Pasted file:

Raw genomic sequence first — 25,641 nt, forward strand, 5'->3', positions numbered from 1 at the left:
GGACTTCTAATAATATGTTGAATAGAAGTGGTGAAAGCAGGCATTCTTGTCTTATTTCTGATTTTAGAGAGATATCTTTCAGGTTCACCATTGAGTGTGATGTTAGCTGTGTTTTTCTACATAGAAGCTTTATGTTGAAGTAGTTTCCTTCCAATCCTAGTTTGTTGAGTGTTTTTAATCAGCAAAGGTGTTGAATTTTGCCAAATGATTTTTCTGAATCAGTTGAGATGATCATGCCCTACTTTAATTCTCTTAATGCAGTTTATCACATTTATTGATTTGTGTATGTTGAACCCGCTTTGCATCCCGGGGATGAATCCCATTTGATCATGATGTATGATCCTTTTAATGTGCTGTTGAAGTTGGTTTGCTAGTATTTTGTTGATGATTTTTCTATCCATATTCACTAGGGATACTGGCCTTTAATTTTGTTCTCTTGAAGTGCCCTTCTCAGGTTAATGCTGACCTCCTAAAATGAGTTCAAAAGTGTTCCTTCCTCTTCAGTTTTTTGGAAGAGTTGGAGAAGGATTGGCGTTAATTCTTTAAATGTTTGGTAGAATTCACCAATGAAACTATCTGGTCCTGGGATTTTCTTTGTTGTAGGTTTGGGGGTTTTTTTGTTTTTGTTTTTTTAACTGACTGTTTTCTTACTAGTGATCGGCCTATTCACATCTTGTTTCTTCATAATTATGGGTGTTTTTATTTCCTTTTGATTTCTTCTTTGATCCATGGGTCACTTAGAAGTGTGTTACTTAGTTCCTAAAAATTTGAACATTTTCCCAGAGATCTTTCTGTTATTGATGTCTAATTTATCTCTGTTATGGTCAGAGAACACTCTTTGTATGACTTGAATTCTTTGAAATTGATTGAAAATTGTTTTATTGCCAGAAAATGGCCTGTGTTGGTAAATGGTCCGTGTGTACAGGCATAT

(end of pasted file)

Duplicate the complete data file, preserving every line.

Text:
Raw genomic sequence first — 25,641 nt, forward strand, 5'->3', positions numbered from 1 at the left:
GGACTTCTAATAATATGTTGAATAGAAGTGGTGAAAGCAGGCATTCTTGTCTTATTTCTGATTTTAGAGAGATATCTTTCAGGTTCACCATTGAGTGTGATGTTAGCTGTGTTTTTCTACATAGAAGCTTTATGTTGAAGTAGTTTCCTTCCAATCCTAGTTTGTTGAGTGTTTTTAATCAGCAAAGGTGTTGAATTTTGCCAAATGATTTTTCTGAATCAGTTGAGATGATCATGCCCTACTTTAATTCTCTTAATGCAGTTTATCACATTTATTGATTTGTGTATGTTGAACCCGCTTTGCATCCCGGGGATGAATCCCATTTGATCATGATGTATGATCCTTTTAATGTGCTGTTGAAGTTGGTTTGCTAGTATTTTGTTGATGATTTTTCTATCCATATTCACTAGGGATACTGGCCTTTAATTTTGTTCTCTTGAAGTGCCCTTCTCAGGTTAATGCTGACCTCCTAAAATGAGTTCAAAAGTGTTCCTTCCTCTTCAGTTTTTTGGAAGAGTTGGAGAAGGATTGGCGTTAATTCTTTAAATGTTTGGTAGAATTCACCAATGAAACTATCTGGTCCTGGGATTTTCTTTGTTGTAGGTTTGGGGGTTTTTTTGTTTTTGTTTTTTTAACTGACTGTTTTCTTACTAGTGATCGGCCTATTCACATCTTGTTTCTTCATAATTATGGGTGTTTTTATTTCCTTTTGATTTCTTCTTTGATCCATGGGTCACTTAGAAGTGTGTTACTTAGTTCCTAAAAATTTGAACATTTTCCCAGAGATCTTTCTGTTATTGATGTCTAATTTATCTCTGTTATGGTCAGAGAACACTCTTTGTATGACTTGAATTCTTTGAAATTGATTGAAAATTGTTTTATTGCCAGAAAATGGCCTGTGTTGGTAAATGGTCCGTGTGTACAGGCATAT